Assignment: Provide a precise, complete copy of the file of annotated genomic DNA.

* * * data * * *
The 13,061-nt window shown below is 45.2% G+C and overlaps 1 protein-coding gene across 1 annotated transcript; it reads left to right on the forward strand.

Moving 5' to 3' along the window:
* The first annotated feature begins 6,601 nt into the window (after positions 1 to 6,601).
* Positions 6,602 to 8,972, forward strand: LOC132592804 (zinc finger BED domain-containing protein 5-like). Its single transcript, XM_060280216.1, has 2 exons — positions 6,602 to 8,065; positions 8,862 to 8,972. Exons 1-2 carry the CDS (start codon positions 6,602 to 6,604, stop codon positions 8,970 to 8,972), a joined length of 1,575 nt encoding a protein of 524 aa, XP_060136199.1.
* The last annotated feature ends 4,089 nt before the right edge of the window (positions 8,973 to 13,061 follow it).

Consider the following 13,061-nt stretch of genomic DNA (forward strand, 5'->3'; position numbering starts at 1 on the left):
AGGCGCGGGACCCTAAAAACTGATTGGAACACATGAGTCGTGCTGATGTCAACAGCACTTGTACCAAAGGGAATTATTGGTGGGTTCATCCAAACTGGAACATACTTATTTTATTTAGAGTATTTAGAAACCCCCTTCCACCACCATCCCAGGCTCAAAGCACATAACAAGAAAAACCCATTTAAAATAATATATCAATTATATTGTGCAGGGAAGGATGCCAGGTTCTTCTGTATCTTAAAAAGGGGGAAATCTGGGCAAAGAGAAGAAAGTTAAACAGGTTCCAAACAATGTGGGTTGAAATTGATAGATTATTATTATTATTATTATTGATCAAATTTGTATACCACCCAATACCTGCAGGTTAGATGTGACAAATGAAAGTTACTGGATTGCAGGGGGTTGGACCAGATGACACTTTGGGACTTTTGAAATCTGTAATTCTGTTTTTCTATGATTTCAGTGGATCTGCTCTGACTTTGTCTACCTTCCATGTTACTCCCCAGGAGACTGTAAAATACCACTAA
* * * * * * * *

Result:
The 13,061-nt window shown below is 45.2% G+C and overlaps 1 protein-coding gene across 1 annotated transcript; it reads left to right on the forward strand.

Moving 5' to 3' along the window:
* The first annotated feature begins 6,601 nt into the window (after positions 1 to 6,601).
* Positions 6,602 to 8,972, forward strand: LOC132592804 (zinc finger BED domain-containing protein 5-like). Its single transcript, XM_060280216.1, has 2 exons — positions 6,602 to 8,065; positions 8,862 to 8,972. Exons 1-2 carry the CDS (start codon positions 6,602 to 6,604, stop codon positions 8,970 to 8,972), a joined length of 1,575 nt encoding a protein of 524 aa, XP_060136199.1.
* The last annotated feature ends 4,089 nt before the right edge of the window (positions 8,973 to 13,061 follow it).

Consider the following 13,061-nt stretch of genomic DNA (forward strand, 5'->3'; position numbering starts at 1 on the left):
AGGCGCGGGACCCTAAAAACTGATTGGAACACATGAGTCGTGCTGATGTCAACAGCACTTGTACCAAAGGGAATTATTGGTGGGTTCATCCAAACTGGAACATACTTATTTTATTTAGAGTATTTAGAAACCCCCTTCCACCACCATCCCAGGCTCAAAGCACATAACAAGAAAAACCCATTTAAAATAATATATCAATTATATTGTGCAGGGAAGGATGCCAGGTTCTTCTGTATCTTAAAAAGGGGGAAATCTGGGCAAAGAGAAGAAAGTTAAACAGGTTCCAAACAATGTGGGTTGAAATTGATAGATTATTATTATTATTATTATTGATCAAATTTGTATACCACCCAATACCTGCAGGTTAGATGTGACAAATGAAAGTTACTGGATTGCAGGGGGTTGGACCAGATGACACTTTGGGACTTTTGAAATCTGTAATTCTGTTTTTCTATGATTTCAGTGGATCTGCTCTGACTTTGTCTACCTTCCATGTTACTCCCCAGGAGACTGTAAAATACCACTAA